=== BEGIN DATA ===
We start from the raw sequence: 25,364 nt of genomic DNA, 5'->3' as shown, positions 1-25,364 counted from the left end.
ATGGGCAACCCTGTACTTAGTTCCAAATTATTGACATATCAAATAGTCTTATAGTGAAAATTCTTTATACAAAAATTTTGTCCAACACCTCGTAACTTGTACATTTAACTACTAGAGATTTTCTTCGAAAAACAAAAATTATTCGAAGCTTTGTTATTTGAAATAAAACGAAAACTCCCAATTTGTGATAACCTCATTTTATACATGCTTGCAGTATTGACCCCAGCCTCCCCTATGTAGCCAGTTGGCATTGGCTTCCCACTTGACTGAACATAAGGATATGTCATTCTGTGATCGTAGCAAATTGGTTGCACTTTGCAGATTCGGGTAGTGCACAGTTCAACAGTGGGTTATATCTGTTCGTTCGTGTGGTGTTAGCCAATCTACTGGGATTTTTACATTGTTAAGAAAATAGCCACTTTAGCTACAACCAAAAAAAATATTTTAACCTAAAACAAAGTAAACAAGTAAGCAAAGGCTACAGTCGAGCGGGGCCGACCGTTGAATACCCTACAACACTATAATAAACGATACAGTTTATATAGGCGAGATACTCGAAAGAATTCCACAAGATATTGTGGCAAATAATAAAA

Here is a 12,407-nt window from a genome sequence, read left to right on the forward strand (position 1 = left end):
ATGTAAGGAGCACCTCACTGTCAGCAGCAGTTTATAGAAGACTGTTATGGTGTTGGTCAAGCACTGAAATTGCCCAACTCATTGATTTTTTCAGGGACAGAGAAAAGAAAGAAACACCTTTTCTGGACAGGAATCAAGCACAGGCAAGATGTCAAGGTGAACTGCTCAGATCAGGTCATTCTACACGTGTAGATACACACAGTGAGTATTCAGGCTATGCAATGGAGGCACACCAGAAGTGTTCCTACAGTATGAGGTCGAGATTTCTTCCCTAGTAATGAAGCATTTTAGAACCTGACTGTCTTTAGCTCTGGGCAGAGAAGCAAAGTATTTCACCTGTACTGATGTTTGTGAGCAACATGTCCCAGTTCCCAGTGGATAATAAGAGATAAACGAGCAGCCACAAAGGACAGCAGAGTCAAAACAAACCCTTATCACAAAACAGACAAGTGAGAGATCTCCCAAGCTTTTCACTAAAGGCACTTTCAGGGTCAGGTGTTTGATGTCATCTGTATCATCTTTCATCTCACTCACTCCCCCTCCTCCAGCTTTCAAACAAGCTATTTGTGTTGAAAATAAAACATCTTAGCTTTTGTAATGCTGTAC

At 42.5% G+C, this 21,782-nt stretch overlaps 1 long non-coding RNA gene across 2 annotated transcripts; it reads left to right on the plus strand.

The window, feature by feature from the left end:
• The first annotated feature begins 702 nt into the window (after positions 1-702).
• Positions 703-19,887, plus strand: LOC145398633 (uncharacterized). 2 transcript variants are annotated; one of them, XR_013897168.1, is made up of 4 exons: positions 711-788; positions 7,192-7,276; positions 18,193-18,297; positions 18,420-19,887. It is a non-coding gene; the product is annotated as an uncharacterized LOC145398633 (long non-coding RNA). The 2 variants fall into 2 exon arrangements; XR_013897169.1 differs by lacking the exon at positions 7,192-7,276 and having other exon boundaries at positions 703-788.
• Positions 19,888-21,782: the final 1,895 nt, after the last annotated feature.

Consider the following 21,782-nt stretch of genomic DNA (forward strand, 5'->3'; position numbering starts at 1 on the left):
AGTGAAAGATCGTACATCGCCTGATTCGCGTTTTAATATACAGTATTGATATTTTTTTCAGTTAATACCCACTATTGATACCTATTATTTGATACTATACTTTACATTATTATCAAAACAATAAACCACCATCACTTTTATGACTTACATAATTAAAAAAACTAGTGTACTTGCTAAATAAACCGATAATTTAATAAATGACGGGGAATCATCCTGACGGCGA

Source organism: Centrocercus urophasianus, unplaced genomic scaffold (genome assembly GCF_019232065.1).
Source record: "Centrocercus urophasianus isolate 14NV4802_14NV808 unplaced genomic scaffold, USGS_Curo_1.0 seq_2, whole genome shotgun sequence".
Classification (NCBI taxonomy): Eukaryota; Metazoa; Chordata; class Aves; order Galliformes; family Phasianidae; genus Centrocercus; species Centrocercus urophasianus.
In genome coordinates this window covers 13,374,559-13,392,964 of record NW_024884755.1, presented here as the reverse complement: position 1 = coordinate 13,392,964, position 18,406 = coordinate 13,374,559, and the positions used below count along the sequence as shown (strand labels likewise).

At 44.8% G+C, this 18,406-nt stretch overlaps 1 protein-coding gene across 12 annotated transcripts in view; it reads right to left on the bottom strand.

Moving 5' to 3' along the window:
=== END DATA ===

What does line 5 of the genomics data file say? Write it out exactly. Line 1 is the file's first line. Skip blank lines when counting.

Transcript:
At 42.5% G+C, this 21,782-nt stretch overlaps 1 long non-coding RNA gene across 2 annotated transcripts; it reads left to right on the plus strand.